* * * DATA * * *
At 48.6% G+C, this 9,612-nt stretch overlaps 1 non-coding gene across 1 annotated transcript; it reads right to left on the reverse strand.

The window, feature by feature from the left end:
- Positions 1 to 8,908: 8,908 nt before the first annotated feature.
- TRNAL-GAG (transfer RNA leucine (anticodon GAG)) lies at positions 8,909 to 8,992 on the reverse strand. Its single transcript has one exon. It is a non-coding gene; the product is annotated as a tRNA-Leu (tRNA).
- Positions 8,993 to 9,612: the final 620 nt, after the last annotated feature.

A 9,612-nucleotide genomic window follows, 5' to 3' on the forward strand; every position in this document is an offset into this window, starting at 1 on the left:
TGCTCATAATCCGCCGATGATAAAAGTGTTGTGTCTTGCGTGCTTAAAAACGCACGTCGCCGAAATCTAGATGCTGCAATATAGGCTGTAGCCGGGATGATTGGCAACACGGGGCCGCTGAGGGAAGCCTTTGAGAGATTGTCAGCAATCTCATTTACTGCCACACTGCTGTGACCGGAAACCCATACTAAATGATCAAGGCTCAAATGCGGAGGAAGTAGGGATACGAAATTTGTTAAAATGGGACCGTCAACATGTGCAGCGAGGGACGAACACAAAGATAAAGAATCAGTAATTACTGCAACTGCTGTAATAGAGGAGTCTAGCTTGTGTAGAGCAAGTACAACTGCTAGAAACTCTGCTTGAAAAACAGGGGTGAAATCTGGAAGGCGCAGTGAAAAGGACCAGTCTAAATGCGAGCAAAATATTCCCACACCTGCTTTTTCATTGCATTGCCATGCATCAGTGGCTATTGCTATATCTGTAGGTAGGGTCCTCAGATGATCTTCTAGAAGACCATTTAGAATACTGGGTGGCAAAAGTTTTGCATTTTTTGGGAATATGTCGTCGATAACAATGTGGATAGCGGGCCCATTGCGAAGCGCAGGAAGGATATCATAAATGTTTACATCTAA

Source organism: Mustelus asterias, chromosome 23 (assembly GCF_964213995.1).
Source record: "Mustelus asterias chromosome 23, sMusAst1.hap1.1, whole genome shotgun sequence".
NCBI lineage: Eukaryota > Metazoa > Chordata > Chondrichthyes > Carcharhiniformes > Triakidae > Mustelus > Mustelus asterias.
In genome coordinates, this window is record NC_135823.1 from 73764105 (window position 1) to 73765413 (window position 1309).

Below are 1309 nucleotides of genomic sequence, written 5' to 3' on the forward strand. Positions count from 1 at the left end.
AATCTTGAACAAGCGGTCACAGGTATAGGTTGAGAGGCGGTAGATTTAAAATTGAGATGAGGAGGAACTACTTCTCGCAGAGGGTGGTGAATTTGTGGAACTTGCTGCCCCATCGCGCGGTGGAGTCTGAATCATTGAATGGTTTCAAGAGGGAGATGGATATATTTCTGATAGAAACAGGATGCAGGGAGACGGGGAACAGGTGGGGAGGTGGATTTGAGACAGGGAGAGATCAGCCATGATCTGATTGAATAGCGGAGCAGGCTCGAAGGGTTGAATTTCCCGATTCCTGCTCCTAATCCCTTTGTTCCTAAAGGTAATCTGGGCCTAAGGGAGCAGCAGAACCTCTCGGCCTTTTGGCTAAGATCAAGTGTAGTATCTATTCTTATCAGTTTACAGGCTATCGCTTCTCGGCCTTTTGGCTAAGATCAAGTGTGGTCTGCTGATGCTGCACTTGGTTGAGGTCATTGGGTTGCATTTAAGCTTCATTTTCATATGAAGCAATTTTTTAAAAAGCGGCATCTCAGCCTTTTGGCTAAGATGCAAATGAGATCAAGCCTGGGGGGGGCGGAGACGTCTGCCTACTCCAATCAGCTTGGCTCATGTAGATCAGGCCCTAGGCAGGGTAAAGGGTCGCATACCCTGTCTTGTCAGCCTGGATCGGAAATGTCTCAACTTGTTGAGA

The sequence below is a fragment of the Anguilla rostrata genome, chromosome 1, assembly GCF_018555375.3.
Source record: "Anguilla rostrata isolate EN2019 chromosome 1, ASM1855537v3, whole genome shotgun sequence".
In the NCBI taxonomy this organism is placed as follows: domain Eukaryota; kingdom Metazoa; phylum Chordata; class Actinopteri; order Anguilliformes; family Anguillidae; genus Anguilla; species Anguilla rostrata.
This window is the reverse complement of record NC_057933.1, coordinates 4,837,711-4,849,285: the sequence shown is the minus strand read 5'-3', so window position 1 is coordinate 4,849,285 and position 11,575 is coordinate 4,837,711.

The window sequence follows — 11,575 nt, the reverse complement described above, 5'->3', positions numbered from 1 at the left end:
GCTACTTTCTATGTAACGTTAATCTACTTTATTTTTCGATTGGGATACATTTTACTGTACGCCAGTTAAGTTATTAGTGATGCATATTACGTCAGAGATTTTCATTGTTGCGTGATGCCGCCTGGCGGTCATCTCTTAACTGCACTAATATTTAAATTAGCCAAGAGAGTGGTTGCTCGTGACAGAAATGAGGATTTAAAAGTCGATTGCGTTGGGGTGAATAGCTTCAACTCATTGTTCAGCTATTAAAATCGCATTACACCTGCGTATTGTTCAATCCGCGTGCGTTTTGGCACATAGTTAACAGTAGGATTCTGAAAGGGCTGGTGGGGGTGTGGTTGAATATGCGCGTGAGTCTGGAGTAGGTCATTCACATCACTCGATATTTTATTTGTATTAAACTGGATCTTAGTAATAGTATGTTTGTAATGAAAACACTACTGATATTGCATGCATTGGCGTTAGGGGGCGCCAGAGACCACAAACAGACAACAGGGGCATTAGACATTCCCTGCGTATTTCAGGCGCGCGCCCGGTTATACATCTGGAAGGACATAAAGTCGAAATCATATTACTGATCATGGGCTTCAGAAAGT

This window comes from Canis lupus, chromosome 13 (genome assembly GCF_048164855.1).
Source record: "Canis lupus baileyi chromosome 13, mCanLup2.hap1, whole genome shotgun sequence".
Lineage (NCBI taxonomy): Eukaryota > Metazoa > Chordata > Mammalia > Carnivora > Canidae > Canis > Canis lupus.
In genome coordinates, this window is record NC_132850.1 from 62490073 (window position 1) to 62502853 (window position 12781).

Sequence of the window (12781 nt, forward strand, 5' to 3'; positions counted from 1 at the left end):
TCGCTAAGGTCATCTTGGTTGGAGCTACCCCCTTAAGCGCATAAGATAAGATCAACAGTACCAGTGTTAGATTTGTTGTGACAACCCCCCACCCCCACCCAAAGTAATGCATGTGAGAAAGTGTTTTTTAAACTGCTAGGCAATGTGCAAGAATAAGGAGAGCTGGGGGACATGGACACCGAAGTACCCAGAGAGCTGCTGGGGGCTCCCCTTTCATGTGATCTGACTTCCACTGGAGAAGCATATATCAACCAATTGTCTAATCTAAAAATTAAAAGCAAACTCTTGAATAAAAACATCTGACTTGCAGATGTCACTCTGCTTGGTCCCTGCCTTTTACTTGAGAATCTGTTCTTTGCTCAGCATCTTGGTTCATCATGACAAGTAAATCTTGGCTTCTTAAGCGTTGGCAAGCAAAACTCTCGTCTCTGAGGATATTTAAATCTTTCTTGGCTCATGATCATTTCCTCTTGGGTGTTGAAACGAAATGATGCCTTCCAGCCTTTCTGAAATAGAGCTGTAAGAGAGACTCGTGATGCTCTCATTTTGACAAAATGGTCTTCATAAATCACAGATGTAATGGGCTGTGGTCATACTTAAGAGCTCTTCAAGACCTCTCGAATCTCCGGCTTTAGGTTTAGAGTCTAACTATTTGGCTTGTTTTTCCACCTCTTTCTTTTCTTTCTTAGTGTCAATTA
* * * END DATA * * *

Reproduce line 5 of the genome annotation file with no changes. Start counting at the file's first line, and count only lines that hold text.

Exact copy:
- Positions 8,993 to 9,612: the final 620 nt, after the last annotated feature.